Prince launches appeal to help crisis-hit farmers

The Prince’s Countryside Fund has launched an urgent appeal to the public to donate funds to help British farmers in financial crisis.

The charity has reported an increasing need for financial help from farmers, many of whom have suffered severe losses with the recent heavy snowfall.

Huge losses of lambs and breeding stock has meant many farmers are unable to afford to dispose of carcasses. It is estimated that 50,000 farm animals have died as a result of the snowstorms in March.

The charity released its emergency fund of more than £500,000 earlier this spring to the farming charities RABI, RSABI, the Addington Fund, Farm Community Network and Rural Support, and is now asking the public to donate what they can to replenish the fund.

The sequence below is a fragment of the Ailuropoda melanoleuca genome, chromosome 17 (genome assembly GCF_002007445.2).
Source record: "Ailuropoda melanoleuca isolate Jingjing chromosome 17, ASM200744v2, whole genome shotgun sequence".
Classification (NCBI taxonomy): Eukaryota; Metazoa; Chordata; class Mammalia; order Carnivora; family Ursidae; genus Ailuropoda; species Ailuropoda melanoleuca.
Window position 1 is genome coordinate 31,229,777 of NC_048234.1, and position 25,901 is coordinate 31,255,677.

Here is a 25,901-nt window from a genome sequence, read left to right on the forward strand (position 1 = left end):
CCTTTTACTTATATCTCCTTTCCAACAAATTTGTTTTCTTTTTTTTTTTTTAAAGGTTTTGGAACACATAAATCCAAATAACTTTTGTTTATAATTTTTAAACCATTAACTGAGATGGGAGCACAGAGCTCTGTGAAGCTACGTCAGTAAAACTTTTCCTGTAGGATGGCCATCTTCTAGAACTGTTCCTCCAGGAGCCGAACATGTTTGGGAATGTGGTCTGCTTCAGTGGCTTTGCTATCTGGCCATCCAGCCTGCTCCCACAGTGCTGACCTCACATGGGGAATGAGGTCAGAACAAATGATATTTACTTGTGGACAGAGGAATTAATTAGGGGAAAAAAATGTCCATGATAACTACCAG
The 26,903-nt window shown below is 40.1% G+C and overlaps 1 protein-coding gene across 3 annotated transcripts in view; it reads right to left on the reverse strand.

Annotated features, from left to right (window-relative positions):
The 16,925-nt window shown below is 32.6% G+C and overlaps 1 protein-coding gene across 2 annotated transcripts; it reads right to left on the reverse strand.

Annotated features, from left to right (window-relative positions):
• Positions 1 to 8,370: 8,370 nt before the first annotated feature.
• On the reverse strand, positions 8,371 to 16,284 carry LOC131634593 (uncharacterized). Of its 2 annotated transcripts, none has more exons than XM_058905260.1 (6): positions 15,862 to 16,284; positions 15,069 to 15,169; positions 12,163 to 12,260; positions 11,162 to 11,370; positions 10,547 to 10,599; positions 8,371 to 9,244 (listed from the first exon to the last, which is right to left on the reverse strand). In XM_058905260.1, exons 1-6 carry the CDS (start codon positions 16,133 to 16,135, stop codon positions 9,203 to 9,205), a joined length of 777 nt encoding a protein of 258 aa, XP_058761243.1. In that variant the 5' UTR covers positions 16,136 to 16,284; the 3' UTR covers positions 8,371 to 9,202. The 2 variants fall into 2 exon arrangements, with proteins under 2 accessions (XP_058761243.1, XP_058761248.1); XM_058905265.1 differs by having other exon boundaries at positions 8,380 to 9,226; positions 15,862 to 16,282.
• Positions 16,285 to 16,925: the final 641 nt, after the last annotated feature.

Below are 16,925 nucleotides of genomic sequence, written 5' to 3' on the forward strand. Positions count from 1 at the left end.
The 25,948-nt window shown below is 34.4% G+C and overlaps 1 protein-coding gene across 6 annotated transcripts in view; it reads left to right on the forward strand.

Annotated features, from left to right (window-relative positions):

In response, Prince Charles has personally agreed to donate £50,000 from his charitable foundation, the Prince of Wales’s Charitable Foundation.

Lord Curry, trustee of the Prince’s Countryside Fund, said: “Farmers continue to count the cost of 12 months of terrible weather and the true scale of the crisis is yet to be revealed.

“The weather has affected all agricultural sectors still struggling to cope with the effect of one of the wettest years on record and a late spring.

“Many hill and sheep farmers have suffered terrible lamb yields, as they lost valuable hefted stock and new lambs in the spring blizzards. Worse still is the Schmallenberg virus, which had some farmers losing up to 80% of their flocks.”

He added: “People will look outside to the fresh green fields and think we’re over the worst, but the reality is this will have a long-term knock-on effect. Many farmers will struggle to find the money to put diesel in their tractors this summer.

“Farming faces an uncertain future, in an uncertain economy. We need to ensure that those who look after the land and rear our food are able to continue to preserve the family farm for generations to come.”

* Text PCF to 70300 for a £3 donation or donate online at or at the Post Office

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